Let’s, for example, briefly focus on spacecraft propulsion.


Example 1: Fusion Rocket

In the paper “Advanced Deuterium Fusion Rocket Propulsion For Manned Deep Space Missions,” we catch a glimpse of our friend Bernhard Riemann. The average velocity averaged over the momentum of the charged fusion products is a measure of the maximum specific impulse with respect to the maximum exhaust velocity:





Source: Winterberg, Friedwardt. Advanced Deuterium Fusion Rocket Propulsion For Manned Deep Space Missions.” Department of Physics, University of Nevada, Reno. 3 June 2009. arXiv:0906.0740. Web. 3 April 2017.




Example 2: Electric (Solar) Sail













The authors of  TI Tether Rig for Solving Secular Spinrate Change Problem of Electric Sail”  present a control algorithm consisting of six throttling factors which are multiplied together to yield the voltage throttling of each of the E-sail’s maintethers.

The angular momentum L used by the control algorithm below is a time-averaged version of L inst which is obtained by continuously solving the differential equation





where τ L = 1200 s is timescale used in the time-averaging. The authors estimate the E-sail thrust on the tether rig as





where p is the momentum of the tether rig relative to the spacecraft, and m(rig) and m(tot) is the mass of the tether rig and the total mass, respectively. The first term is due to acceleration of the tether rig with respect to the spacecraft body, and the second term is due to acceleration of the spacecraft with respect to an inertial frame of reference. The time average of the first term is obviously zero, but its instantaneous value is usually nonzero and it carries information about tether rig oscillations that we want to damp.

The instantaneous thrust exerted on the whole system (spacecraft plus tether rig) is




From the instantaneous F(tot) is calculated a time-averaged version F(ave)(tot) by continuing to solve the time-dependent differential equation





where τ(d6) = 1200 s is another damping timescale parameter. Finally the overall throttling factor f(6) is calculated as






where ∆t d = 20 s is the timestep how often the damping algorithm is called, f(6)(old) is the previous value of f(6) and f(6)(max) = 1.01 is f(6)’s maximum allowed value. The equation (15) resembles solving a differential equation similar to (2) and (14), except that (15) also clamps the solution if it goes outside bounds (0, f(6)(max)).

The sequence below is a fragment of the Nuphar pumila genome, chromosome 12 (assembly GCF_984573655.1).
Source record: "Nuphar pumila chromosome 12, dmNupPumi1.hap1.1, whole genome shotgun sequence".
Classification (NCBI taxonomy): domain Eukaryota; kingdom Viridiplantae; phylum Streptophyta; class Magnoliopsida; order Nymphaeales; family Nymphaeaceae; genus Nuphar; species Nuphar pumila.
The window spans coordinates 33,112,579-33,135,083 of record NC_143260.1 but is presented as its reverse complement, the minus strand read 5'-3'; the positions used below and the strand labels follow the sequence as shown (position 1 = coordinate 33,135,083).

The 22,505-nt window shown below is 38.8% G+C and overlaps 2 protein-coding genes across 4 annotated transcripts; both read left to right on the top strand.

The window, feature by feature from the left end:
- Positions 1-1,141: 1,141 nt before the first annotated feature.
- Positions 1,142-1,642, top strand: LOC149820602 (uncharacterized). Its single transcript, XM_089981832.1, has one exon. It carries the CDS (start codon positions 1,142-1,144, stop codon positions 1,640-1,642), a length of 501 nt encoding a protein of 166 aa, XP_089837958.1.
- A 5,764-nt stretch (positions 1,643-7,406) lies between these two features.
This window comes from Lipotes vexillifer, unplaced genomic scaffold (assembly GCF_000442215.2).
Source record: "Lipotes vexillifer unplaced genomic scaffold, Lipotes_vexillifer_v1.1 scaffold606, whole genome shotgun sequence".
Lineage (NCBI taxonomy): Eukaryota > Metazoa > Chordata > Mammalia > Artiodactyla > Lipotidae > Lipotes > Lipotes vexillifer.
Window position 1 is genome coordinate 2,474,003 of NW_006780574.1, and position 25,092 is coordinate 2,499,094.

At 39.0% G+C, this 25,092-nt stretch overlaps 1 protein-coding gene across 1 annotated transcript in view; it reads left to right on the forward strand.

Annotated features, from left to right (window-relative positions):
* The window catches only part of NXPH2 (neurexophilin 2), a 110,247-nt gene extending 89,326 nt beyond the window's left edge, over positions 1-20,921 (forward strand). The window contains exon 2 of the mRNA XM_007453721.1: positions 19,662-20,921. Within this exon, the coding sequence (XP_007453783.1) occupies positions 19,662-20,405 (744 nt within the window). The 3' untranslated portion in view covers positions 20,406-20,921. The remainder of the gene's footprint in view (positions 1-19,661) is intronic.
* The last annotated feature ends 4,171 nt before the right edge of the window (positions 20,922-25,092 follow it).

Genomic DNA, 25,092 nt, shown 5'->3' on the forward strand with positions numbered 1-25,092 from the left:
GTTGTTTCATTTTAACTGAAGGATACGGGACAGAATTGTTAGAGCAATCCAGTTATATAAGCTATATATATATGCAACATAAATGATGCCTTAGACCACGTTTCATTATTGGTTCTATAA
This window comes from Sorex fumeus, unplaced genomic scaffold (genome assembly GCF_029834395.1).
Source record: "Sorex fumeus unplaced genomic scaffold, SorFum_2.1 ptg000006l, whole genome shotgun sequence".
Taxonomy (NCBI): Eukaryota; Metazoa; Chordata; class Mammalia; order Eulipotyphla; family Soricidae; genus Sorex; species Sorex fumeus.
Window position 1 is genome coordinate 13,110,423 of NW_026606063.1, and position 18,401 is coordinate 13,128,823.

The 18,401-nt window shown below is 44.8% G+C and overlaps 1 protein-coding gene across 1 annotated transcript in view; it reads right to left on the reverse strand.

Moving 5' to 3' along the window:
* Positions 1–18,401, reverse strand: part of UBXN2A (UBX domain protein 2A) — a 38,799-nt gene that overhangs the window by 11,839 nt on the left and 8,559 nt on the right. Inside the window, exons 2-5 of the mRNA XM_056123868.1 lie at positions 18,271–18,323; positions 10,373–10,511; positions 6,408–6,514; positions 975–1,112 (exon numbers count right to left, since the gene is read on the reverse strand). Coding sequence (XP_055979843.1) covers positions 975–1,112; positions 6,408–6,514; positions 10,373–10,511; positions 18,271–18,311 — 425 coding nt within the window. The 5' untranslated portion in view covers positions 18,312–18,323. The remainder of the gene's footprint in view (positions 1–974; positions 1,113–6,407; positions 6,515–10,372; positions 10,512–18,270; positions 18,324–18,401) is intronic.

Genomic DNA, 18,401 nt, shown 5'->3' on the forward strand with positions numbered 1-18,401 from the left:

The total throttling factor factor is





where the maximum is taken over the main tethers.

Source: Janhunen, Pekka; Toivanen, Petri. “TI tether rig for solving secular spinrate change problem of electric sail.” Finnish Meteorological Institute, Helsinki, Finland. Preprint submitted to Acta Astronautica. 17 March 2016. arXiv:1603.05563. Web. 3 April 2017.



Example 3: Laser Sail

Even with low power lasers, mitigation of flux (conduction of energy from laser to sail) is important in laser sail design. The matter is discussed in  “A Roadmap to Interstellar Flight.”  Since the laser line is very narrow, a sail’s reflectivity can be made extremely high and absorption rate very low with multiple layer dielectric coatings. Coatings on glass can achieve 99.999% reflectivity, which is fine in most cases except the extreme flux of true interstellar probes which use small reflectors of about one meter. Relativistic aspects of the highest speed missions present another challenge because the laser wavelength is shifted at the reflector.

The flux is proportional to the thickness and density on a smaller sail, and inversely proportional to the mass on a larger sail, which means lower mass payloads have high flux requirements on the sail.

On this subject, the author gives two sails scenarios: 1) where light is either reflected or absorbed but none is transmitted through the sail (for both dielectric and metal coatings) and 2), where some light is transmitted through the reflector (for dielectric only coatings).




















Source:  Lubin, Philip. “A Roadmap to Interstellar Fligh.” Physics Department, UCSB. Journal of the British Interplanetary Society Vol. 69, 40- 72 Feb. 2016. arXiv:1604.01356. Web. April 3, 2017.













Ion engine test firing.  Photo credit: NASA/JPL




Example 4: Warp Drive